Predicting What We Breathe

Data from the OpenAQ platform informed the development of (and continue to feed) a highly accurate air pollution prediction model for Los Angeles County and beyond. The Predicting What We Breathe (PWWB) model provides hourly air quality predictions for six pollutants–PM2.5, ozone, CO, CO2, NO, and NO2–at a spatial resolution of 1 km2. 

The average accuracy for a 24-hour prediction over sites in Los Angeles County is more than 94%. Even as far as 10 days in the future, the model maintains a high accuracy rate (more than 72% for NO2 and more than 80% for both ozone and PM2.5 for a 10-day prediction).

The algorithms for the model were developed using artificial intelligence and machine learning applied to satellite observations, ground-level air quality data, meteorological data and wildfire/smoke data.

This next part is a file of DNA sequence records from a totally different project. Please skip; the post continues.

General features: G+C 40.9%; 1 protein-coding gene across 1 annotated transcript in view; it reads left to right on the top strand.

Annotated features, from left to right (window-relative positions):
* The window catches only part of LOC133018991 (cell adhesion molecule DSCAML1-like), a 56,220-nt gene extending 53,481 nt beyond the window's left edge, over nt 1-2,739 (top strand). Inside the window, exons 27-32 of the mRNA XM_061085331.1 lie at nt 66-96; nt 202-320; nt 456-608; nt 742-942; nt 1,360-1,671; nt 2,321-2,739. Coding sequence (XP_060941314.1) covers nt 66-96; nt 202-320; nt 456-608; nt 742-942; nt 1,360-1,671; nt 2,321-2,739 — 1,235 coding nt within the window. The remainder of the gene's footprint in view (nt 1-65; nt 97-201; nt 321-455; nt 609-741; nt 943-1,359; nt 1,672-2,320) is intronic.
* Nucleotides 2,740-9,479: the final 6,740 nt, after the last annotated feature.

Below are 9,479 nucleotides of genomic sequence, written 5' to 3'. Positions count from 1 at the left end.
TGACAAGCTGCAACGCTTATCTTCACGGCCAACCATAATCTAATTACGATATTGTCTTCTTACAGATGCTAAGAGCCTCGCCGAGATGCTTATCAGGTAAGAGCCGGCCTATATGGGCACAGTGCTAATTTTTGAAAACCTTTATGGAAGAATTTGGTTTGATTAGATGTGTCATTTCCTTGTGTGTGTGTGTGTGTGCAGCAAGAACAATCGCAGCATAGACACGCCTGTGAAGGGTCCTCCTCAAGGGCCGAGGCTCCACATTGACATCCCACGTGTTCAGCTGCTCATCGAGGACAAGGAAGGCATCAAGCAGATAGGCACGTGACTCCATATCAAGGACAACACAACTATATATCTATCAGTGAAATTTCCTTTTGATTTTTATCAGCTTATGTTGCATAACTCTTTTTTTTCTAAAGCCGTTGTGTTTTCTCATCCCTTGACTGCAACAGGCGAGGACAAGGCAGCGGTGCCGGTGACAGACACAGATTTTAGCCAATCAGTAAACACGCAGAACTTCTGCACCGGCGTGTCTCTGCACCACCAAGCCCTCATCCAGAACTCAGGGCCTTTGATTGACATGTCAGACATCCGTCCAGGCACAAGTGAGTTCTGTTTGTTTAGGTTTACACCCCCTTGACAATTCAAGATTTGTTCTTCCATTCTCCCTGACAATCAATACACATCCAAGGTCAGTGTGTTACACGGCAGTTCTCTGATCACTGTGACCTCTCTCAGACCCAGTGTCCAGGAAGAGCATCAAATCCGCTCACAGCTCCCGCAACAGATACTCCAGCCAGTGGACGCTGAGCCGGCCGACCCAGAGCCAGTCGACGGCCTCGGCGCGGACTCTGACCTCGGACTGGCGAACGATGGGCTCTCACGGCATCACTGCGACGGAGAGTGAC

Using these predictions, government officials can now issue more timely and effective on-the-ground intervention tactics. And with detailed feedback, they can better understand the impact of their efforts to reduce air pollution. 

The PWWB model is being expanded (e.g., see PM2.5 forecasts for all of California at City Air Live Air Quality Map ) and is available to cities worldwide to help them make use of air quality data to improve health outcomes. 

PWWB is a partnership between the City of Los Angeles, California State University Los Angeles (CSULA), OpenAQ and other collaborators. PWWB was funded by NASA, and related work continues with new funding. To learn more about the project, including outreach to environmental justice organizations and other cities, see this blog and the project website .

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